Bahman and Shiva’s Trump Dilemma

The past two weeks have been quite a roller-coaster for Bahman and his wife, Shiva, our Iranian family acquaintances. The couple immigrated to America shortly after the end of the Iran-Iraq war, but they still have family in Iran. When it looked like war might break out between the US and Iran, they were worried about their families. The punchline, though, is that Bahman and his wife are… get this, Trump supporters (though they prefer to be called Trump “voters” for reasons you will see for yourself shortly).

Both Bahman and Shiva detest the Mullahs. Bahman’s brother was executed by the Ayatollahs shortly after the revolution for the crime of handing out political pamphlets. He was not even 20 years old. Shiva herself was accosted by Iran’s morality police several times for wearing jeans and had to quit her job at the university after she refused to comply with the dress codes imposed by the regime.

After arriving at America, Bahman and Shiva slowly gravitated towards the Republican Party. They felt the Democrats were too soft on the Iranian regime. They thought Obama’s Iran Deal was a fiasco. In 2016, despite some reservations, they voted for Trump because “he would tear the deal to pieces.” Then the 2017 Travel Ban happened. Suddenly Bahman’s own mother (their only surviving parent) could no longer visit from Tehran.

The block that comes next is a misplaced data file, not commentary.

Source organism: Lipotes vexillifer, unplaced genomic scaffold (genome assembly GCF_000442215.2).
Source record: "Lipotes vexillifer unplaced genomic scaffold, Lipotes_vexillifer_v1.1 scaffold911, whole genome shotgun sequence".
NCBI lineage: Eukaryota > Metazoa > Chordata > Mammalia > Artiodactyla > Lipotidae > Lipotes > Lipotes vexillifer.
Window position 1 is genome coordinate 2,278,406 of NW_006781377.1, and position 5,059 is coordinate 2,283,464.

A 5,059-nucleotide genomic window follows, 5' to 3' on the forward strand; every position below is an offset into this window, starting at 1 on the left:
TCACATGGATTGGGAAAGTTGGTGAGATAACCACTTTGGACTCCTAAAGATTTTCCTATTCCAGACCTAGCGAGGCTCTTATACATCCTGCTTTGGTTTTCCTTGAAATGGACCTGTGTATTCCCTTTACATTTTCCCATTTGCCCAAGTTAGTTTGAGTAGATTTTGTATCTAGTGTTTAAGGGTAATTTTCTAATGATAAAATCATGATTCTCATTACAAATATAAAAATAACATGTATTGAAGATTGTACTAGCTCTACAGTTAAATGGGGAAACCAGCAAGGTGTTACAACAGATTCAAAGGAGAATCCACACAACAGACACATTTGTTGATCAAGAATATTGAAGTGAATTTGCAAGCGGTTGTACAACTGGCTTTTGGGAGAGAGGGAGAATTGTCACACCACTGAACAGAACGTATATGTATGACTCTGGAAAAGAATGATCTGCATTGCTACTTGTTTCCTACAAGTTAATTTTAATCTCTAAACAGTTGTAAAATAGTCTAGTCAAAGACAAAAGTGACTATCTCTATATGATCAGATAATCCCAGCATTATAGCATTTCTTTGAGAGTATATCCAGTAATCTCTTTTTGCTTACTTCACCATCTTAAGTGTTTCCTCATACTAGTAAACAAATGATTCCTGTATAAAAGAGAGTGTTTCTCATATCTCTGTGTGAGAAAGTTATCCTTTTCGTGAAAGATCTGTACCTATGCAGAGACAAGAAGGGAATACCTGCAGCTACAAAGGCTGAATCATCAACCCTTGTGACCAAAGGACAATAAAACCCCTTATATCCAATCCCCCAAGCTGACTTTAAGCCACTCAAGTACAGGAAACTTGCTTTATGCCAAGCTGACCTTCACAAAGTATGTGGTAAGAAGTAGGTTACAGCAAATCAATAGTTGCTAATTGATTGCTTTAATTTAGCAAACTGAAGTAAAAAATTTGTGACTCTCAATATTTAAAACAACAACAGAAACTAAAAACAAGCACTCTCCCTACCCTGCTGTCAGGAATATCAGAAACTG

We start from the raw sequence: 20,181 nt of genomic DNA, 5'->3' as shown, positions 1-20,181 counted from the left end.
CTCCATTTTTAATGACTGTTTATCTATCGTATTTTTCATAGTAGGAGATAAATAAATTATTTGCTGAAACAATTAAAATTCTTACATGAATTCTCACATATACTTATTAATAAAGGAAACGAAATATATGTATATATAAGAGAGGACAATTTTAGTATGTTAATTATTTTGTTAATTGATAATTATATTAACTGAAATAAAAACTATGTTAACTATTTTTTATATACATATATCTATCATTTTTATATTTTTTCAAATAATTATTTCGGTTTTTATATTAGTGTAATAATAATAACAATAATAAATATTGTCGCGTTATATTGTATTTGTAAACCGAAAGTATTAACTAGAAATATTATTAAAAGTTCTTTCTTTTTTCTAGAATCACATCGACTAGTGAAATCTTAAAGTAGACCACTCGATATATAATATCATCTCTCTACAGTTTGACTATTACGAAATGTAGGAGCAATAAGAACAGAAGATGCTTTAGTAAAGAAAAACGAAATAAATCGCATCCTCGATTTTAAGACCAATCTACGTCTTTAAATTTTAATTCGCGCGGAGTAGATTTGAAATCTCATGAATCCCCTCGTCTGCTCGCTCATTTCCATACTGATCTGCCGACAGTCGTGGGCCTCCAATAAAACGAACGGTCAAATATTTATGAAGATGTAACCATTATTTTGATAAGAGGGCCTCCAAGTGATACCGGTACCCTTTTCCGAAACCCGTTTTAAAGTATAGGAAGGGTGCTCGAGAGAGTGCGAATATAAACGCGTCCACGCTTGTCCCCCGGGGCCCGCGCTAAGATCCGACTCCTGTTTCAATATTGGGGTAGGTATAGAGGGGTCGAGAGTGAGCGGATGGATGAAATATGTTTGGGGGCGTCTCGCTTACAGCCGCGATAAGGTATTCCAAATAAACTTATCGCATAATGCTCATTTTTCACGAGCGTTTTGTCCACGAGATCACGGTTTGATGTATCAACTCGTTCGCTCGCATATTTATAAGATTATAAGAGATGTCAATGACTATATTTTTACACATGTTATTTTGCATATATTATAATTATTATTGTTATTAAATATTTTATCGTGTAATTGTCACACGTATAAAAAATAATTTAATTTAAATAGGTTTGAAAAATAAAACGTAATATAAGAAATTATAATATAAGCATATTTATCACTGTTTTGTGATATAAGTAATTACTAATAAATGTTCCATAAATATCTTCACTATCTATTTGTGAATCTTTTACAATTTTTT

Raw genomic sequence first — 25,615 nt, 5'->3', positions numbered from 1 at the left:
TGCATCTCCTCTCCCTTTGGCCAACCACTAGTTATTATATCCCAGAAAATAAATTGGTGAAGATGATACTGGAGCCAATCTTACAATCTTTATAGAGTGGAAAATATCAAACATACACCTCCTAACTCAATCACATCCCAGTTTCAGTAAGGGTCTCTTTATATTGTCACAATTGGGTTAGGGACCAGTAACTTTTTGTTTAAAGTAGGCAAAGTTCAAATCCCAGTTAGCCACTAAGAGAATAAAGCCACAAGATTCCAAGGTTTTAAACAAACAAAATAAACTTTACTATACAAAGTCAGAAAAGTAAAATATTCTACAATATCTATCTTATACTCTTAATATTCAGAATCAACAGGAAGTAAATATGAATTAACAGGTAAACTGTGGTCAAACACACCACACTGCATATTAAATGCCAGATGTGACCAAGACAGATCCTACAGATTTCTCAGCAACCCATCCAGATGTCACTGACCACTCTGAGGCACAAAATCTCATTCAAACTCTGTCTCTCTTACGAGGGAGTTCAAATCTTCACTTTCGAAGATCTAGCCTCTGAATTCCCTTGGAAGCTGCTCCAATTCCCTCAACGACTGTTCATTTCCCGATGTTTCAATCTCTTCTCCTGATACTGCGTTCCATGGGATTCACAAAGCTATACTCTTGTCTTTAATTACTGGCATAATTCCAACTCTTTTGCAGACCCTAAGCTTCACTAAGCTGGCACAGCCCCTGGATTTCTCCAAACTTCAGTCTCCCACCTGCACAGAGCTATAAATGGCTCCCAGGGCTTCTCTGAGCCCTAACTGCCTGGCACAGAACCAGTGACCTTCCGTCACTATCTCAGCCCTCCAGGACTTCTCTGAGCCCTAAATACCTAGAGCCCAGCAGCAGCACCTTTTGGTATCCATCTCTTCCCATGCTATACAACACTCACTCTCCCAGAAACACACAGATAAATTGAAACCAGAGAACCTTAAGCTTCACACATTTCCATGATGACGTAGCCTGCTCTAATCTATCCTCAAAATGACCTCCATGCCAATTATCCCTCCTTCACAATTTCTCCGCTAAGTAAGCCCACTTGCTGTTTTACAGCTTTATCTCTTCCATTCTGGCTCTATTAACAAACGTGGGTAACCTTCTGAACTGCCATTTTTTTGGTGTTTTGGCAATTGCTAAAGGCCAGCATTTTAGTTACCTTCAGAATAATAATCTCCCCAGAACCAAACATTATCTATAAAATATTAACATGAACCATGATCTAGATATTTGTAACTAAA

Bahman was not happy. He knew that his ailing mom was not a terrorist, nor did she support the Iranian regime (she even lost a son because of the regime). She was being prevented from visiting her children and grandchildren for something she had absolutely no control over. The worst part of it all was that Bahman felt responsible for this. “I voted for that fool in order to oppose the ayatollahs, not my own mother!” But he still tried to console himself. Once he told me at a holiday party: “It’s the Mullahs, not Trump, who forced us to leave. They made our lives hell. Who will stand up to them? The Democrats? They failed!”

When I saw Shiva and Bahman the other day I noticed that Bahman had regained some of his faith in Trump. He said he was exhilarated that Soleimani, who was responsible for killing many Iranians, had met his maker. WWIII had not materialized, Trump had called the Ayatollahs’ bluff, and the regime was caught lying about the Ukrainian plane.

Bahman was also glad that Trump had tweeted in Persian. “Trump has become the voice of the Iranian people who don’t show up in state rallies and want this regime gone. Of course, Trump would probably throw Iranian protesters under the bus if the Ayatollahs met him halfway to do a deal. But for now his position aligns with people who want a better future for Iran.”

When I asked Bahman about his mother, I could see some of his enthusiasm recede. She lives near a regional airport in Tehran, and he is worried about might happen to her during a military confrontation. All Bahman could say was: “If only my mother could join us…”